Dorkin Talks About <b><i>Eltingville</i></b> -

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Dorkin Talks About Eltingville

By Rob M. Worley     February 19, 2002

After over twoyears of development comic creators Evan Dorkin and Sarah Dyer have completedtheir Welcome To Eltingville animated pilot. The show is set toair on Cartoon Network early next month.

Late last week Comics2Filmspoke with Dorkin about his work on the show. Here, we present Part I of thatinterview:

Comics2Film: What was youranimation experience prior to Eltingville?

Evan Dorkin: Mainlywatching a lot of cartoons. No, [Sarah Dyer] and I worked on Space GhostCoast To Coast for I guess, seven years, writing the scripts for that.That was the first thing that we were doing. We both wrote four Superman'sfor WB and one Batman Beyond. We also did the development of thebible for Sunbow for Andi Watson's Skeleton Key, which Nickelodeon(don't boo...I'll do that for you) has picked up and they are developing orsitting on and squashing it. That's our big experience.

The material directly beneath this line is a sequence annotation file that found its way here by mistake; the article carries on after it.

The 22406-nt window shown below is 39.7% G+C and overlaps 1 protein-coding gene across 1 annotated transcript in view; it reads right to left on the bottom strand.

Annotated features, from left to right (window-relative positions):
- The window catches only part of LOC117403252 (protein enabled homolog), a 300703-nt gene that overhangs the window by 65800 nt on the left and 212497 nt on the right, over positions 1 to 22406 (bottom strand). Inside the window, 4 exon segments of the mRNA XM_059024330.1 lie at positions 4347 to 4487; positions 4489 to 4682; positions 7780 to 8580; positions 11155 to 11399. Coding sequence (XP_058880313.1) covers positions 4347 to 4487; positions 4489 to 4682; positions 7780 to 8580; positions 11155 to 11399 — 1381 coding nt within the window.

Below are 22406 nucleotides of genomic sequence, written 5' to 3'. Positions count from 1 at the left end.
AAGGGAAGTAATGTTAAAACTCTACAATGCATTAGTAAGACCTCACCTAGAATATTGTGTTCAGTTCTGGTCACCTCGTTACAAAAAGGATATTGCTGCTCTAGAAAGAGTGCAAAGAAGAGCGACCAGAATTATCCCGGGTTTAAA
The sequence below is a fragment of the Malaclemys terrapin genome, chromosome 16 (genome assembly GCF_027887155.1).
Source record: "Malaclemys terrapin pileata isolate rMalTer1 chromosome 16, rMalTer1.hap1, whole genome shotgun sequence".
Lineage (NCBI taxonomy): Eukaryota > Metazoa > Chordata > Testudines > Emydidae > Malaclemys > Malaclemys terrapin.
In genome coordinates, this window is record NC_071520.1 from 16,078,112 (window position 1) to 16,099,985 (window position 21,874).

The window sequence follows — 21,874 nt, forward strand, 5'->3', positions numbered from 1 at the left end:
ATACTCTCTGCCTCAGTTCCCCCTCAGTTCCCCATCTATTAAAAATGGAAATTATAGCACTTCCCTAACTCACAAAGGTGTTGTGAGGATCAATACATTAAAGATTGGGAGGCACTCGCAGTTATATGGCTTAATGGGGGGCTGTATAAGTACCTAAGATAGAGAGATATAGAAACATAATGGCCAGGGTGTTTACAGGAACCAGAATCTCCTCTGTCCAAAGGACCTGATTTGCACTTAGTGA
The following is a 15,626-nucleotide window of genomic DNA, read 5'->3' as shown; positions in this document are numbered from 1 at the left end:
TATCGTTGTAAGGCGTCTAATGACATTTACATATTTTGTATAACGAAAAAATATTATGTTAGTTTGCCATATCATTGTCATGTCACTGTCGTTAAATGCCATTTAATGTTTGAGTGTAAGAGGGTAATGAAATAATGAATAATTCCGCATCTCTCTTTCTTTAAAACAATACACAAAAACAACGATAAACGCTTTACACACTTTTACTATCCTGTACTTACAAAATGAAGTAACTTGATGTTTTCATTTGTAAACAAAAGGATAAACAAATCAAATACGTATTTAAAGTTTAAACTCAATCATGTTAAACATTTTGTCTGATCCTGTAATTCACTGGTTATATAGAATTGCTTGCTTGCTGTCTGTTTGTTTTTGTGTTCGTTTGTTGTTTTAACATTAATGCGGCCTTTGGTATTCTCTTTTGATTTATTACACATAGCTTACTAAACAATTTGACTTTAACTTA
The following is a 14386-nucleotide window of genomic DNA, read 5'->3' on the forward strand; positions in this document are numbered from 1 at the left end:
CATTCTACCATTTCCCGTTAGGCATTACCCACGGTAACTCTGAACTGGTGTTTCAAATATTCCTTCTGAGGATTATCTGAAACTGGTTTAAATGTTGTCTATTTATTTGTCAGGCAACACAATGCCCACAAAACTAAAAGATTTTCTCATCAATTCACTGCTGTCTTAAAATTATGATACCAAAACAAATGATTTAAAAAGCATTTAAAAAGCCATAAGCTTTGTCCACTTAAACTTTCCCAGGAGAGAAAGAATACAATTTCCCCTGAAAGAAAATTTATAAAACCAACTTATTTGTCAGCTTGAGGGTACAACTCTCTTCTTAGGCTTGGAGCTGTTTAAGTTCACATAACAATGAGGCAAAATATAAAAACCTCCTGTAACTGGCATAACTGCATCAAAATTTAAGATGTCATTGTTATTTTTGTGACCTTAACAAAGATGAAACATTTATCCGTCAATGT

I went to NYU for animation. Itwas a good experience, I just didn't know what the hell I was doing. I wastrying to make a four minute film fully animated on cells by myself. That wasstupid.

C2F: Took a long time?

E.D.: Iwish I knew about Avid, which is how we did Space Ghost, backthen.

C2F: When did you create TheEltingville Club and what inspired that?

E.D.:The Eltingville Club, thefirst strip was done in 93 for Dark Horse's Instant Pianoanthology. The inspiration for that was, I guess, sheer hatred for fandom atthat time. It's not a long story but it's involved so I'll boil it down:

My publisher, Dan Vado wasworking for DC at the time and he was catching so much flak from the fans. Hewas getting absolute hate letters for bumping off a third-rate supportingcharacter in the Justice League book.

C2F: Who was that?

E.D.: Agirl. Ice? Or one of them?

But he was really upset becausethe mail was so vociferous over him killing a fictional character that wasobviously going to come back some time because DC has to keep the copyrightsgoing. It was just horrific, horrific mail.

I got so pissed off at theletters he was reading me and just the way he felt and how backbiting horriblethe vocal arm of fandom is. Not all of fandom, obviously. And, I needed a stripfor Instant Piano and I wanted to do something other than Milk& Cheese or the other things I was doing in Dorkand I just rattled off this five-page pipe-bomb to fandom.

And people liked it. I did aten-pager a few months later, "Bring Me the Head of Boba Fett," whichis what the pilot's based on. The special's based on those two strips largely.Over the last eight years I've only done about 50 pages of Eltingville butthey've been very well received.